Lee admits to encountering a fair bit of good fortune during G Affairs’ development process, first after writer Kurt Chiang wrote a third draft that appealed to funders more (the story involves a corpse with a missing head) that ultimately won financing from FFFI. “We wanted to tell a story that was uniquely Hong Kong, and I wanted to tell a story from a girl’s point of view,” he says. “It’s totally fictional but we touch on a lot of real life situations that affect society now. It’s a chronicle of Hong Kong society right now and people’s value systems. Whether it’s bleak, or hopeless, pessimistic or optimistic, is really up to the individual viewer and how they perceive it.”
The cash from FFFI helped with casting. Chinese indie queen Huang Lu, who starred in Blind Mountain by Li Yang (2007) and Ho Wi-ding’s Cities of Last Things (2018) agreed to play a disaffected mainland prostitute (earning a Hong Kong Film Awards nomination for her performance), and actor-producer Chapman To, a regular in Pang Ho-cheung’s films and a familiar face in high-profile holiday fluff (Golden Chicken), who oversees hits (Infernal Affairs) and emerging filmmakers’ work, agreed to take on the corrupt cop part. Lee credits Chiang’s script with attracting both.
“The characters in the movie are multi-faceted, and they have dark sides and secrets,” he says. “They’ve got a lot of depth to them so it was easy to attract actors to the project. Having guaranteed government funding helped, and Chapman To is a huge supporter of local cinema. With Huang Lu, one of my producers had worked with her before, and she told her about it. When I heard her name come up I knew she’d be great, but we approached so many actresses for the role, who all rejected it after initially agreeing because of the content, I didn’t want to get too excited until it was official.”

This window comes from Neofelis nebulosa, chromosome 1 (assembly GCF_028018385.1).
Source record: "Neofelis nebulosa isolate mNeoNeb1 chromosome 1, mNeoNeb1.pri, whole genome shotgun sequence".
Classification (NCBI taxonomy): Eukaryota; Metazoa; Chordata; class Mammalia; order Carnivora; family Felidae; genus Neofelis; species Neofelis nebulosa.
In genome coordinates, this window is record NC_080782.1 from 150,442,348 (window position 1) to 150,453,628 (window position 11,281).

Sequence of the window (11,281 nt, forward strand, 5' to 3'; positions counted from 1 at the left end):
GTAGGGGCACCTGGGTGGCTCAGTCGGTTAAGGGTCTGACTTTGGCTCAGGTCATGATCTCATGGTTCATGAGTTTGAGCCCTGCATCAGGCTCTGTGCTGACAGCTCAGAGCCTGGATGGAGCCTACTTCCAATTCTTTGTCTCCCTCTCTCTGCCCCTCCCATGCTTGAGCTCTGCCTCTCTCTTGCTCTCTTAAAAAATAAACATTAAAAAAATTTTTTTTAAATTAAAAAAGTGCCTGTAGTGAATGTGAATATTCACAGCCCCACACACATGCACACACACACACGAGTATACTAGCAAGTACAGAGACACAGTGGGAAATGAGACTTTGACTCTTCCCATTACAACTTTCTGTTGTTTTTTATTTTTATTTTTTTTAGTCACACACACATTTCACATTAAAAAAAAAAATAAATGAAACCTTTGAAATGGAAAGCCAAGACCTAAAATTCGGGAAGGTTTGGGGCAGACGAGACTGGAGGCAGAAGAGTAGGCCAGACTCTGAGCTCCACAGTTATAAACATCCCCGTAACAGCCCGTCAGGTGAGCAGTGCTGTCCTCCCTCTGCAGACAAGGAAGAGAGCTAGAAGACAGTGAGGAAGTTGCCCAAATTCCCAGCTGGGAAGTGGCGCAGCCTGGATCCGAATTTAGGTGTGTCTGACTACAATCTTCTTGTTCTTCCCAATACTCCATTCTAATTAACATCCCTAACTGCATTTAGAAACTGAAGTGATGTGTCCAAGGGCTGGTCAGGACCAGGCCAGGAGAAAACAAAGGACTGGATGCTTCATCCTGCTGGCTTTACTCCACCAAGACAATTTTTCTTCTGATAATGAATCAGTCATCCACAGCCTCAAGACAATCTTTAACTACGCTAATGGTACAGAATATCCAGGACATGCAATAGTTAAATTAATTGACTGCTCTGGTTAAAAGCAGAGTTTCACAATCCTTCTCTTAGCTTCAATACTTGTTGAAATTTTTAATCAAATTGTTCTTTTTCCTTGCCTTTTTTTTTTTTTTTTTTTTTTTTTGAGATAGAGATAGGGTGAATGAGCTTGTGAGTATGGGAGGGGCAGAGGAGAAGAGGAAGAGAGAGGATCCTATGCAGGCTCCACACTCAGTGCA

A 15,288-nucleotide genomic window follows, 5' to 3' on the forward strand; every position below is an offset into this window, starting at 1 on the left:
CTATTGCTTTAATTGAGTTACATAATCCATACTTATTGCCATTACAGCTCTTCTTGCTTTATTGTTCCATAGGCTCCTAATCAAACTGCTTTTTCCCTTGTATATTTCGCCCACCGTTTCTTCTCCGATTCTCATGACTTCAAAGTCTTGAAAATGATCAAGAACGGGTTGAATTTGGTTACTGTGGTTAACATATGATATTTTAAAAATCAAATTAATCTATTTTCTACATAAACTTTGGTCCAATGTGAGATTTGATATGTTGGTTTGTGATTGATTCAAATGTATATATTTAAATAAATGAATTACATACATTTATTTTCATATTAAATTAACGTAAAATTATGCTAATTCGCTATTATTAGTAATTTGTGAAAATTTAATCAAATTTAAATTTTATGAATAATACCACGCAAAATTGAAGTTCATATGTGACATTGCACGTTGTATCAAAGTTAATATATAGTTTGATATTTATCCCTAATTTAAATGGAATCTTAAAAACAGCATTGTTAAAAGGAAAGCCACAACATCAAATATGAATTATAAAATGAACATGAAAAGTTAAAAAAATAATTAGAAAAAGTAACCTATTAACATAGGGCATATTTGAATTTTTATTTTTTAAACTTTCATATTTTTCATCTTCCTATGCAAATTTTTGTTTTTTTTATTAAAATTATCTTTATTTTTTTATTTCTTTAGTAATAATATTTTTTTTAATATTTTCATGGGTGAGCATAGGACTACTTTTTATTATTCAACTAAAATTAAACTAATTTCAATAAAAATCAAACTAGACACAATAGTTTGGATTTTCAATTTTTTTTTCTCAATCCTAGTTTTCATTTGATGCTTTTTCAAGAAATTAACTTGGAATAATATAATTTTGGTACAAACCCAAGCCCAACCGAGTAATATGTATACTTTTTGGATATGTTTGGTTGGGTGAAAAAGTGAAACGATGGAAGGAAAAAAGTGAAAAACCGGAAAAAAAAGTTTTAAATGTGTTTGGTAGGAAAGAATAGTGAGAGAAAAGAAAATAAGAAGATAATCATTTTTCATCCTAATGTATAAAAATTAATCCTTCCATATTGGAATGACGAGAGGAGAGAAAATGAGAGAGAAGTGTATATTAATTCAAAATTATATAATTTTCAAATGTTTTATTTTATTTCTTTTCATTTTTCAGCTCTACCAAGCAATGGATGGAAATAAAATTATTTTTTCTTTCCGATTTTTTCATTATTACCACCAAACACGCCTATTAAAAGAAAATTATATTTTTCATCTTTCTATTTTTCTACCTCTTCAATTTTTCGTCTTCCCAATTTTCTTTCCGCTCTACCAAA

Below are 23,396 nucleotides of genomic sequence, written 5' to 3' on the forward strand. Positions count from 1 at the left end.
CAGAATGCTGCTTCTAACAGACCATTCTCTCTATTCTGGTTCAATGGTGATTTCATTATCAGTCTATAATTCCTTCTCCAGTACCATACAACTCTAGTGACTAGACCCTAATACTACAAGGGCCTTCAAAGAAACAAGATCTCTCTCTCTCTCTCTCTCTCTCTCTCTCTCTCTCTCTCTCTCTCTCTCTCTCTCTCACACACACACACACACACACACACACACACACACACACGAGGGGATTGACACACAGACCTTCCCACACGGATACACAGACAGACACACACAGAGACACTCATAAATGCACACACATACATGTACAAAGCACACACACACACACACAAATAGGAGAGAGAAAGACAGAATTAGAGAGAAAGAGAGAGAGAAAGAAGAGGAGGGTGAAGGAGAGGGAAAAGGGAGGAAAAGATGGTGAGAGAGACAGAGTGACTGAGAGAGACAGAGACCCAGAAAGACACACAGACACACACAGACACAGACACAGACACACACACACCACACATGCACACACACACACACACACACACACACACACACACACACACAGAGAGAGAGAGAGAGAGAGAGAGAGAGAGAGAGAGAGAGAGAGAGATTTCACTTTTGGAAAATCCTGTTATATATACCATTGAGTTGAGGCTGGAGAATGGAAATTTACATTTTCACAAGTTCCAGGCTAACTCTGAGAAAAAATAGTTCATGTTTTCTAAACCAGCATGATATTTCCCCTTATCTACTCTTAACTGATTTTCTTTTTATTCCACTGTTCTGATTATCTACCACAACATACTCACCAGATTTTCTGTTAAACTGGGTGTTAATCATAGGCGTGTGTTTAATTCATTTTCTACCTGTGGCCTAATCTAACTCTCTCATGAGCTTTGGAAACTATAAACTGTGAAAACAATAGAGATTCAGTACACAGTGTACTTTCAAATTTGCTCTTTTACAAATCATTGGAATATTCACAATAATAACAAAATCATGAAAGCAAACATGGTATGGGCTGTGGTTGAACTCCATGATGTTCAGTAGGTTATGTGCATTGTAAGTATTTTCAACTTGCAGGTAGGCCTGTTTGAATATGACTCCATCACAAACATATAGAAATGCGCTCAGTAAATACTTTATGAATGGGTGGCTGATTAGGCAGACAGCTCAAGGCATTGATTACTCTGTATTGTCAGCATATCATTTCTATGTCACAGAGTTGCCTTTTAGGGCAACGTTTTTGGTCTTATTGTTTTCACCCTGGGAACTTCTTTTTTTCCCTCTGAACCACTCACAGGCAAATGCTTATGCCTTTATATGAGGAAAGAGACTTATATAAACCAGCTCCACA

The end result is one of the year’s clearest voices, and a critical (if subjective) look at bullying, the Hong Kong tendency to look down its nose at mainland residents, identity and the widening gap between the privileged and non-privileged classes, something Lee thinks everyone everywhere can relate to. And — spoiler alert — The film’s ambiguous ending deserves mention, too. Hanna Chan’s Yu Ting and Lam Sen’s Tai leaping off a building literally into thin air, though Lee doesn’t see it that way.
“The way I see the ending is more abstract,” he says. “I see the kids as two droplets of water jumping into the ocean. You can’t say they disappear because they’re the same thing. They merge together. Hong Kong has been a port for a long time, with people coming and going every day. And when they come in they bring something with them, and when they leave sometimes they take things away. Hong Kong has always had a fluid identity. There’s this adversarial perception of the relationship between Hong Kong and the mainland right now, but I don’t see it that way.” For Lee, Hong Kong is the water droplets that are part of the China ocean, not separate from it, and certainly not about to get drowned by it.
Regardless of how small the filmmaking community is, or might get still, Lee isn’t giving up on Hong Kong’s cinematic voice any time soon. “I feel like I’ve just started a new phase of my professional life. It’s too soon to talk about quitting,” he says, confident in Hong Kong’s ability to keep producing art anyway. “Even with the decline in the industry, the number of productions shrinking and everyone talking about how the industry here is dying, the role of a director is always needed – somewhere. It’s too soon to give up on the Hong Kong industry.”
The Hong Kong International Film Festival runs from 18 March to 1 April 2019. Click here for more information.